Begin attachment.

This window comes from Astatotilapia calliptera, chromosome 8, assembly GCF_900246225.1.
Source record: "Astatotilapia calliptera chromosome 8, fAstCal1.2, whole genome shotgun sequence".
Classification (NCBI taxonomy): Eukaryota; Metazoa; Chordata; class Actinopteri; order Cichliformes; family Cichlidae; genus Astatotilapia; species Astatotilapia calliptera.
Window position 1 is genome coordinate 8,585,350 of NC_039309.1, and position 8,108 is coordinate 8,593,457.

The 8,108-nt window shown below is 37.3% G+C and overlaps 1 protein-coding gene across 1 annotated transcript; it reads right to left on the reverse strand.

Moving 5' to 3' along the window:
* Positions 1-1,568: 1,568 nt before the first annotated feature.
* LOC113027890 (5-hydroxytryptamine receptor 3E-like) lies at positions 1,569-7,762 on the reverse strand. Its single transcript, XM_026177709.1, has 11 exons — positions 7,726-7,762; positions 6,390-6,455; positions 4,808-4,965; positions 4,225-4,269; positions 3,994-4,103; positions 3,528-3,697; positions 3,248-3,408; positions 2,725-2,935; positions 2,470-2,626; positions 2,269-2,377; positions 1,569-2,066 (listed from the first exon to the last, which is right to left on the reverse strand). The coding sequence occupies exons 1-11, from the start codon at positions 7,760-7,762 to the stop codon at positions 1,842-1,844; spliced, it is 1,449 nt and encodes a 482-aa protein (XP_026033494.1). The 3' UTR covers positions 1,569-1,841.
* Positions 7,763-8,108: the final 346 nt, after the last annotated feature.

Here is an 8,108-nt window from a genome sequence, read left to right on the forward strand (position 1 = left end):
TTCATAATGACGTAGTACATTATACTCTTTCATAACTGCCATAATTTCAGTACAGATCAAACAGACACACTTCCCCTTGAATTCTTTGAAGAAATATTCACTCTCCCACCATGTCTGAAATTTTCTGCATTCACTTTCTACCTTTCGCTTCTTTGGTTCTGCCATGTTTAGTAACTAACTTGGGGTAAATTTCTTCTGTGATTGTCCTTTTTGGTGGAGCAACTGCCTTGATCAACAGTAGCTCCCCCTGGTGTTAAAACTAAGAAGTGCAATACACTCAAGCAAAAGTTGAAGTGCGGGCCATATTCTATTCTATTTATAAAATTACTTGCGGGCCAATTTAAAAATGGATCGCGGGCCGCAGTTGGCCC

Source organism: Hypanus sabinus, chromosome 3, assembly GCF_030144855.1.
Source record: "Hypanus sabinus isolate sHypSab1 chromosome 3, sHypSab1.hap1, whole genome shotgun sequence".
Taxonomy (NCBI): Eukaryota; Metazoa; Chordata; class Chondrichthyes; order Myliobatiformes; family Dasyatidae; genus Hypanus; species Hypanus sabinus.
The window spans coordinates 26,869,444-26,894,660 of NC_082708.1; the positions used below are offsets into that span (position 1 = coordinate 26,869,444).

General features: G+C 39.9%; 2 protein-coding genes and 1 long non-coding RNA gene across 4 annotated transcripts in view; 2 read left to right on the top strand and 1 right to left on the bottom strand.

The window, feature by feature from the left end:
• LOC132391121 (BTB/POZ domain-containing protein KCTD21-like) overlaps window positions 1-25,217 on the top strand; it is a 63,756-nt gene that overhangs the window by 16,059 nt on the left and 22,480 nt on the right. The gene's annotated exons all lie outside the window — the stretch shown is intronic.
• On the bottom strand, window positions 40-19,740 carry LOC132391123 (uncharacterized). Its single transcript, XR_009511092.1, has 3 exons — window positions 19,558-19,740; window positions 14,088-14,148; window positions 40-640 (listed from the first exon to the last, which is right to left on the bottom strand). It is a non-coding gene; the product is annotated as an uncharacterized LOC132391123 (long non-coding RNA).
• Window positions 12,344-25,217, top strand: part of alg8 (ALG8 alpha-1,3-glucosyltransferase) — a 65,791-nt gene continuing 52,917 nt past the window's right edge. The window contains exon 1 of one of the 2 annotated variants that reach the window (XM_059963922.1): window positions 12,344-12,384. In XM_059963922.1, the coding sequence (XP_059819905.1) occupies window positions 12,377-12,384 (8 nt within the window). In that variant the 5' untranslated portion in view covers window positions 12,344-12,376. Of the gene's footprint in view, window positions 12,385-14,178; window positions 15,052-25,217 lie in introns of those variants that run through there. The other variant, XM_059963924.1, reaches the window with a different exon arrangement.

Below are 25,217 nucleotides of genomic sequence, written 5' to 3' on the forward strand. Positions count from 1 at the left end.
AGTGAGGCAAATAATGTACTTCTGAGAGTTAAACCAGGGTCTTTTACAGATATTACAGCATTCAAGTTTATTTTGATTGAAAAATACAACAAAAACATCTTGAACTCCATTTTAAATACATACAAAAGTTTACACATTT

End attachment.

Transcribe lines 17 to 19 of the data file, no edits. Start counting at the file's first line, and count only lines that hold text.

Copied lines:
The window, feature by feature from the left end:
• LOC132391121 (BTB/POZ domain-containing protein KCTD21-like) overlaps window positions 1-25,217 on the top strand; it is a 63,756-nt gene that overhangs the window by 16,059 nt on the left and 22,480 nt on the right. The gene's annotated exons all lie outside the window — the stretch shown is intronic.
• On the bottom strand, window positions 40-19,740 carry LOC132391123 (uncharacterized). Its single transcript, XR_009511092.1, has 3 exons — window positions 19,558-19,740; window positions 14,088-14,148; window positions 40-640 (listed from the first exon to the last, which is right to left on the bottom strand). It is a non-coding gene; the product is annotated as an uncharacterized LOC132391123 (long non-coding RNA).